Member Update: Simplify

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I’m a complicator.

Let me explain what I mean by that.

Let’s say I want to get into better shape. (I do.)

I start out thinking how I might do that. Going for a brisk walk each morning seems like a good place to start. And then I might think, I want to do some strength training too. So I decide to do three strength training sessions. And then, I think I should really be doing some high-intensity interval training. So I add in three sessions for that. And it’s summer, so… swimming! Why not swim in the mornings and shift my daily walk to the evenings?

In case you’re not keeping track, I’ve gone from not exercising all that much outside of my weekly soccer games to planning (planning is a key word here) three (yes, three!) exercise sessions a day.

This is a sure way to set yourself up for failure. I know, because I’ve done it more times than I can count. And not just when it comes to fitness.

I do this with marketing. With fiction writing. With hobbies. With books I want to read. With pretty much everything.

It’s just too much to commit to. I end up feeling badly for not doing all that I laid out for myself. Before long, I stop doing anything at all.

I have my biggest successes when I simplify.

I’ve learned the key is to ask myself, “What’s the minimum I need to do to achieve the result I want?” That might seem like a lazy way to approach things, but it really works.

This isn’t about over delivering and exceeding expectations for a client — in that case, by all means go the extra mile. This is about achieving your own goals. Your goals for your business, your personal life, your health.

And to reach those goals, the best place to start is with that question: What’s the minimum?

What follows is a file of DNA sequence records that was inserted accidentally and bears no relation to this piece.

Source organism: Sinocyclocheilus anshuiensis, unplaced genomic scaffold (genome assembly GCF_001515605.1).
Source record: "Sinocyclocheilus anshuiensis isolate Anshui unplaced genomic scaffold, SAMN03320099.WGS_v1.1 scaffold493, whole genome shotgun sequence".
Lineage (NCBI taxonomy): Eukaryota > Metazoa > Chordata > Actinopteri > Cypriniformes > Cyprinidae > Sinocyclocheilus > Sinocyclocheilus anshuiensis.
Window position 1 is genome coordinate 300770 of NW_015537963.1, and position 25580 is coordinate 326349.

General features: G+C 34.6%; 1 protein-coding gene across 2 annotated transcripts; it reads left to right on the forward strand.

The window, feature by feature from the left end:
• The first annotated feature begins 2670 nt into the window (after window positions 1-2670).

Figure out what your minimum is as best you can. And start there.

Do the minimum for a month and see what happens. And then, if you’re getting great results — or you see promise, but you’re not quite where you want to be — you can add a bell or a whistle. But keep the addition small. And again, stick with that for a month before making any more changes.

When you start with a minimum, it’s much easier to stick to your plan. And when you actually stick to your plan, and, you know… take action… that’s when things start to change.

I’ve been doing this with getting in better shape. Instead of some insane number of workouts a week that I feel like I should do… I’m just doing three. Anything outside of that — like soccer or day hiking or playing tennis with my daughter — is for fun.

And here’s the thing. By simplifying, I’m actually doing what I planned. Which means, I’m seeing results.

If you’ve set a goal, and you’re having trouble sticking with your plan to achieve it, ask yourself if you’ve made it more complicated than it needs to be. If you suspect the answer is yes, try stripping down your task list to a bare minimum. I bet you’ll see a difference in how quickly you start to move forward!

New on the Site

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Don’t forget to join in the Wealthy Web Writer Practice Assignment this month. Write a lead generation piece for your own business, and possibly get some live feedback during our upcoming Practice Assignment review. This month’s assignment is due on June 15.

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That’s all for now. Make it a great week!

Heather Robson

Heather Robson

Managing editor of Wealthy Web Writer, Heather has over ten years of content marketing and development experience.

2 Comments

  • Wow, I’m a fellow complicator! I never knew what it was called, just that I manage to make things more complex or difficult than they need to be. Thanks for clearing that up, Heather, and for the advice to keep things simple. I’ll do my best.

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